CFO interview: Going global

Ian Hartley, the finance director of UK-based ACM Shipping, explains why expanding in Asia and diversifying the ships it brokers is a sound business model.

Ian Hartley clearly buys into the adage: stick to your knitting. “Some of our competitors have widened the scope, but we will continue only to be shipbrokers. For the foreseeable future, we believe that’s the only way,” said Hartley, finance director of ACM Shipping, a London-based shipbroker with a £26.26 million ($50 million) market capitalisation.

Founded in 1982 and listed on London’s Alternative Investment Market since 2006, ACM, like many in its sector, has faced an uphill battle being just a broker. There was a boom of ships ordered before the financial crisis that are just being filled today. That means there is a huge supply of ships without a corresponding increase in demand.

With more than 150 shipbrokers worldwide, ACM is aggressively expand­ing its operations in Asia, specifically in Singapore, Beijing and Shanghai, where growth is still possible. ACM has also broadened its offerings. Previously, it focused on wet cargo, primarily oil, but in June 2010, the firm acquired Australian shipbroker Endeavour for two reasons: to gain a foothold into the lucrative dry cargo market and to increase its Asia-Pacific focus. By diversifying its operations, ACM sought to take advantage of cross-fertilisation, as many ship owners possess ships that are both wet and dry.

The A$10 million ($10.2 million) acquisition was a 60% stock and 40% cash deal, with A$4 million in cash and 1,815,000 new ordinary ACM shares being exchanged. Most importantly, the four key staff members of Endeavour, including CEO Terry Karadanais, joined ACM and were incentivised with a bonus scheme to remain at with the parent firm for five years. “This takes a lot of risk out of the acquisition because it ensured that the biggest asset we were buying was the people, and the four most important people were very heavily locked in to ACM,” said Hartley.

Today, ACM has 10 brokers in London focusing on dry cargo and they have set up a dry cargo desk in Shanghai as well, with a dry cargo desk in Singapore due to open this month.

Though Hartley is pleased about the potential for the recent acquisition, because dry cargo rates have dropped and the US dollar has strengthened since the purchase, “from a financial point of view, it’s not been quite so successful”.

Dry cargo is “probably less than 10%” of ACM’s business right now, but Hartley is confident that “it could be 50% in time,” not specifying when because of today’s depressed shipping rates.


Hartley’s hedging decisions are forex-focused. “We are very exposed to currency, in particular the US dollar. Approximately 98% of our income is in US dollars. Being a UK-based company, the majority of our expenses are in sterling. But Australia is another core centre for us, so we are obviously exposed to the Australian dollar. That is our main exposure in terms of what we might hedge,” said Hartley.

“We do a mixture of forward con­tracts and spot business. We try and keep it simple. We cannot use some of the more fancy, dare I call them, hedging strategies. By using forwards and spot, we keep it simple. By doing that, you can get 90-odd percent to where you want to be in covering your risk. We tend to cover forward quite a bit, but relatively short term. We don’t tend to go beyond six months.”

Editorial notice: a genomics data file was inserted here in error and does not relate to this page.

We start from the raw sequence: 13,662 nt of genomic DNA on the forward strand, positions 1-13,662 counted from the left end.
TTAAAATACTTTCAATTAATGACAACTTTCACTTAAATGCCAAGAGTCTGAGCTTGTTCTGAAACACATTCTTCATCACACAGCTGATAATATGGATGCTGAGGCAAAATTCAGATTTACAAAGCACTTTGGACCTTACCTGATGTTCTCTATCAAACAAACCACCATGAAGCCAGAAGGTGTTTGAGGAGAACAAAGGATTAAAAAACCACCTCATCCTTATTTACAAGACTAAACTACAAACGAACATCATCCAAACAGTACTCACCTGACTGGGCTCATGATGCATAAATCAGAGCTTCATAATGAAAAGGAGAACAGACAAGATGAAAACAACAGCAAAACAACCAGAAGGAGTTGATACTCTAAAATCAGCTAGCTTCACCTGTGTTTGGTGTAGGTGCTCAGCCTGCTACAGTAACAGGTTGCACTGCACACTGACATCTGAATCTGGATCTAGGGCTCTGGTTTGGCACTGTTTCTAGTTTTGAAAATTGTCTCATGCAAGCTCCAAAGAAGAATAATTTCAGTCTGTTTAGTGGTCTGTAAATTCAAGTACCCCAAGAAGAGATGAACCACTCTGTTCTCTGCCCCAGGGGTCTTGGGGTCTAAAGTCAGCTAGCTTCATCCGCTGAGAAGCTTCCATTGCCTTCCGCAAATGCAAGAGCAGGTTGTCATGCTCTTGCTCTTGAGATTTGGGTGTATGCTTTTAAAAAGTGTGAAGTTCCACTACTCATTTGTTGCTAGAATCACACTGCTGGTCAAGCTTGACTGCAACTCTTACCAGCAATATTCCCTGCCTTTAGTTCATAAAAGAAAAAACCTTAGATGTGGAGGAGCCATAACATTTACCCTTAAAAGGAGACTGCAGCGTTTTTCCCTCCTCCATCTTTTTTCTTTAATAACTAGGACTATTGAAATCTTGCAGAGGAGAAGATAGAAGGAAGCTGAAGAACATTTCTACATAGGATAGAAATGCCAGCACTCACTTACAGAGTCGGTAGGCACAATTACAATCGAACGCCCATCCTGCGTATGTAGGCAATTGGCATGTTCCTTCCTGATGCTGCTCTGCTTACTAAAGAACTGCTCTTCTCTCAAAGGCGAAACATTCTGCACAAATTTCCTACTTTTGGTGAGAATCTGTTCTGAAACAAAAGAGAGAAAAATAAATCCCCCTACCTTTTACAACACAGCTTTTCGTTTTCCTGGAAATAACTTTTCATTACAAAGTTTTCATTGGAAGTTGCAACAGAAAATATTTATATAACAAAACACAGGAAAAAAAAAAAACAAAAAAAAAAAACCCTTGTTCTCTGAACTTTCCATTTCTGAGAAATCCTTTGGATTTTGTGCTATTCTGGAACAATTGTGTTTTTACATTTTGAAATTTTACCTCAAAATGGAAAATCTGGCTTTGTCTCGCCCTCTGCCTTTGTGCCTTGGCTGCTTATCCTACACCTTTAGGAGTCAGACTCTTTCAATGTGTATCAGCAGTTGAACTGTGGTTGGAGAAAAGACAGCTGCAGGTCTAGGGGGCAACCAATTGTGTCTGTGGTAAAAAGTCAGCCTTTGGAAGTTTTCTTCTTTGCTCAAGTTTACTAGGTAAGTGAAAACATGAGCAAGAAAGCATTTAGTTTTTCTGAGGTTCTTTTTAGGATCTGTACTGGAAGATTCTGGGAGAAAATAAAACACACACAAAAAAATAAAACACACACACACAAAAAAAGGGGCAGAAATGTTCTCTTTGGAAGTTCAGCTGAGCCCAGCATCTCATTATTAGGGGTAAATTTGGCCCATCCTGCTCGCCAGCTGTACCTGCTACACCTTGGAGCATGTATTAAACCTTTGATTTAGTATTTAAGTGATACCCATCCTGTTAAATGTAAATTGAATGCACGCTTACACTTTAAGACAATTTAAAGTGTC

ACM’s focus on brokering deals rather than owning its own assets means that the firm can protect itself during downturns. Hartley said: “We don’t have the same risk as many businesses because we are just brokers. We put the two sides, the ship owner and the charterer, together. We don’t have the full risk. We only have the commission risk, and we try to chase that up as soon as possible.”

Hartley’s role as a risk manager is made easier because as pure shipbrokers who don’t take positions, ACM avoids many problems that come with owner­ship. Approximately 80% of ACM’s costs are directly tied to people. “Compared to nearly all other shipping companies, we have much less risk. Our overhead base is very flexible in that so many of our costs are people-related, but more importantly our employees are very heavily incentivised, particularly senior brokers, based on the level of business that they and the company do. At times when the company is not receiving so much income, we have an almost automatic control on our overheads, meaning that we can stay profitable even when shipping rates are low.”

However, Hartley admitted that ACM’s revenues can rise and fall based upon factors that are beyond its control. “Unlike most businesses, we can’t set our own pricing policy, so it’s governed by shipping prices. When oil prices are low, you expect the world economy to do well, and therefore we will gain more business that way. Short-term move­ments don’t affect us much at all.The world demand for oil is increasing and is now higher than it was pre-recession, but there are more ships too.”

Asked if ACM views home-grown Asian shipbrokers as a threat to his business, he said: “We see opportunities in Asia. We don’t see Asia as a threat.” Furthermore, ACM has hired local shipbrokers in India and China who have performed well for the firm. “We brought three people over from India who trained in London to learn the ACM way and then went back to Mumbai.”

So what is his outlook? He said we can expect it to be difficult for the next year or so. But it’s unpredictable. “It’s something we can’t control so we are ensuring our fundamentals are in place,” he said of the market. Such sage advice is applicable to any industry.


This story was first published in the November 2011 issue of FinanceAsia magazine.

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